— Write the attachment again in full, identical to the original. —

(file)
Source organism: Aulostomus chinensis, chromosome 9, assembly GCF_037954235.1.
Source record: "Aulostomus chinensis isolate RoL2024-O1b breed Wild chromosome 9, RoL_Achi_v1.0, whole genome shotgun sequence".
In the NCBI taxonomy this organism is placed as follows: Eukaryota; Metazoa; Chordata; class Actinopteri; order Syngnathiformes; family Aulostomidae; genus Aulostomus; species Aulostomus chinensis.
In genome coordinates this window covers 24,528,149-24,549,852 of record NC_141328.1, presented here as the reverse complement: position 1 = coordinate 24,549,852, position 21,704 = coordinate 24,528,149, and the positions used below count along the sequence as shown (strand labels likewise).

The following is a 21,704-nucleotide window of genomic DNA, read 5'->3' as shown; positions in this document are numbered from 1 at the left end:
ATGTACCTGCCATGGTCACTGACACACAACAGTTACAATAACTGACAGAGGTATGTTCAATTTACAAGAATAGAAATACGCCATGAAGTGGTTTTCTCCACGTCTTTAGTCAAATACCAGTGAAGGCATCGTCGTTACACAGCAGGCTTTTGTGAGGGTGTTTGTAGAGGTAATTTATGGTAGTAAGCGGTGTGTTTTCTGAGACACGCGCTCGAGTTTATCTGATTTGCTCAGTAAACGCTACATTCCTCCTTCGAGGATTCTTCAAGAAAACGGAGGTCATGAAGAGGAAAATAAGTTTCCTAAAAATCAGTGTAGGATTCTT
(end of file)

Source organism: Aulostomus chinensis, chromosome 9, assembly GCF_037954235.1.
Source record: "Aulostomus chinensis isolate RoL2024-O1b breed Wild chromosome 9, RoL_Achi_v1.0, whole genome shotgun sequence".
In the NCBI taxonomy this organism is placed as follows: Eukaryota; Metazoa; Chordata; class Actinopteri; order Syngnathiformes; family Aulostomidae; genus Aulostomus; species Aulostomus chinensis.
In genome coordinates this window covers 24,528,149-24,549,852 of record NC_141328.1, presented here as the reverse complement: position 1 = coordinate 24,549,852, position 21,704 = coordinate 24,528,149, and the positions used below count along the sequence as shown (strand labels likewise).

The following is a 21,704-nucleotide window of genomic DNA, read 5'->3' as shown; positions in this document are numbered from 1 at the left end:
ATGTACCTGCCATGGTCACTGACACACAACAGTTACAATAACTGACAGAGGTATGTTCAATTTACAAGAATAGAAATACGCCATGAAGTGGTTTTCTCCACGTCTTTAGTCAAATACCAGTGAAGGCATCGTCGTTACACAGCAGGCTTTTGTGAGGGTGTTTGTAGAGGTAATTTATGGTAGTAAGCGGTGTGTTTTCTGAGACACGCGCTCGAGTTTATCTGATTTGCTCAGTAAACGCTACATTCCTCCTTCGAGGATTCTTCAAGAAAACGGAGGTCATGAAGAGGAAAATAAGTTTCCTAAAAATCAGTGTAGGATTCTT